Benham and Reeves, the London lettings agency, has released figures which indirectly demonstrate why continuing to invest in buy to let property remains a safe and rewarding investment for the longer term.
By investigating historic data of first time buyer prices obtained from the Land Registry, which looked at figures from both the UK and the boroughs of London specifically, it suggests that the future prices for property will reach eye-watering levels if the following three decades reflect the pattern experienced since the 1980s.
The letting agency explained that the average first time home buyer today is aged 34, and buys a property in England which costs £207,526.
However, assuming a baby born in 2019 becomes a first time home buyer in the year 2053, when they are 34 years of age, the average price of a home would reach £1,214,381, with affordability becoming an even worse situation for people wanting to buy. This figure, however, pales in comparison to the prices which will be experienced in London.
While the average house price in London for first time buyers is approximately £412,679 currently, this could potentially increase to a colossal £4.5m over the course of the next 34 years, if the figures are to be believed.
A perfect example of the sheer scale of the divide between the North and South, the cheapest region for first time buyers born this year would be within the North East. This area is expected to reach an estimated price of £210,739 in around 34 years, which does not even double the current average first time buyer price of £110,645 for the area.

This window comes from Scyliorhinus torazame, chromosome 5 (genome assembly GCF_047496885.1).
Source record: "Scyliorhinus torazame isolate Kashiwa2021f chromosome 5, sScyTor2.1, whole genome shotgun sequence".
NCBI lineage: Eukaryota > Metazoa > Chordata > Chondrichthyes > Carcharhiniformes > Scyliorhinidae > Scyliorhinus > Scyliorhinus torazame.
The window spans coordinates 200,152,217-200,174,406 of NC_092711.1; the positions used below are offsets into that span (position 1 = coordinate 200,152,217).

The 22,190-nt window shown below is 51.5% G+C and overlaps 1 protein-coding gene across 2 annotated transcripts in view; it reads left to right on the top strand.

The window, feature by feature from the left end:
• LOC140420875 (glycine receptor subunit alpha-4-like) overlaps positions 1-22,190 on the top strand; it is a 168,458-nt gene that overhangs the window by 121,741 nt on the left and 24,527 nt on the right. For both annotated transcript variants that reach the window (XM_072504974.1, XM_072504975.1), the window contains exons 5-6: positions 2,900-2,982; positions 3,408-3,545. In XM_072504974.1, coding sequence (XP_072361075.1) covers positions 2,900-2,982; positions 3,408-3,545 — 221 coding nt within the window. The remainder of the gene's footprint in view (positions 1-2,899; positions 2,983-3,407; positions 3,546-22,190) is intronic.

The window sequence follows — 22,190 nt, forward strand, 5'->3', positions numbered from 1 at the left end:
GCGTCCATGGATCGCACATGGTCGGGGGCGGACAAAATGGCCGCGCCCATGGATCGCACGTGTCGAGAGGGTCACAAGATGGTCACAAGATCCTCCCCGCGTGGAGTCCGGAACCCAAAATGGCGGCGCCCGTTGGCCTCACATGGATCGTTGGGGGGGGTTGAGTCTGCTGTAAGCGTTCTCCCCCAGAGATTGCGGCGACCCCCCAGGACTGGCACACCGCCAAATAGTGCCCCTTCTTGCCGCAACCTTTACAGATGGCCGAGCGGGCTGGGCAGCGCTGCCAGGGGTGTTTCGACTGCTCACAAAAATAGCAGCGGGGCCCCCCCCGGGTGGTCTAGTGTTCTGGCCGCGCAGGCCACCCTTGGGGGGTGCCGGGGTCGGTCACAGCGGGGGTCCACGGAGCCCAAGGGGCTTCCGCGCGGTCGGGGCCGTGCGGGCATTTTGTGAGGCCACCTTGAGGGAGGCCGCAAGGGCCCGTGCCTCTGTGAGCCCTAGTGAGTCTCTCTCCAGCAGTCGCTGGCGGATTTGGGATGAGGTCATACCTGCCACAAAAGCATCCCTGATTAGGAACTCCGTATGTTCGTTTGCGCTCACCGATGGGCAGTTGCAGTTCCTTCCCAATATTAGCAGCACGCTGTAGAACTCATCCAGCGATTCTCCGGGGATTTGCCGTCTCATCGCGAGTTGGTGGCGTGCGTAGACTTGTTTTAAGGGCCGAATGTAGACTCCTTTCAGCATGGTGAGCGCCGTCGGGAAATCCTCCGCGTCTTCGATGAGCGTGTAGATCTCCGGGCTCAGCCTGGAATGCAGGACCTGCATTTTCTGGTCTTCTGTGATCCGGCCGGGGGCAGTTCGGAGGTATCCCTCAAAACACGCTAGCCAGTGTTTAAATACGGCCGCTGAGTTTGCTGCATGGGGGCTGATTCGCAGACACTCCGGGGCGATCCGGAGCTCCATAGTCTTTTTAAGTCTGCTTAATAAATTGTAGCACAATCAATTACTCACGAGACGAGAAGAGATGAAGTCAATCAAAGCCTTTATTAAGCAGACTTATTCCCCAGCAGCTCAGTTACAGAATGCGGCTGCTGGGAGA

Director at Benham and Reeves, Marc von Grundherr, explained that the research has considered both the ups and downs experienced historically in the first time buyer market, and analysed how the market could change for the generation of possible first time home buyers being born this year. This would occur if the trends over the past few decades were to repeat again in the decades to come.
However, it is impossible to predict what future trends the property market in the UK will follow, particularly when considering the current turbulence which has been caused by wider political and economic factors. This research, however, comes as a potential warning of what could take place if the country continues to fail in its efforts to deliver affordable starter homes.
Not only does the research highlight a huge jump in property prices during the past few decades, but it also draws attention to how the situation could become even worse in the years to come.
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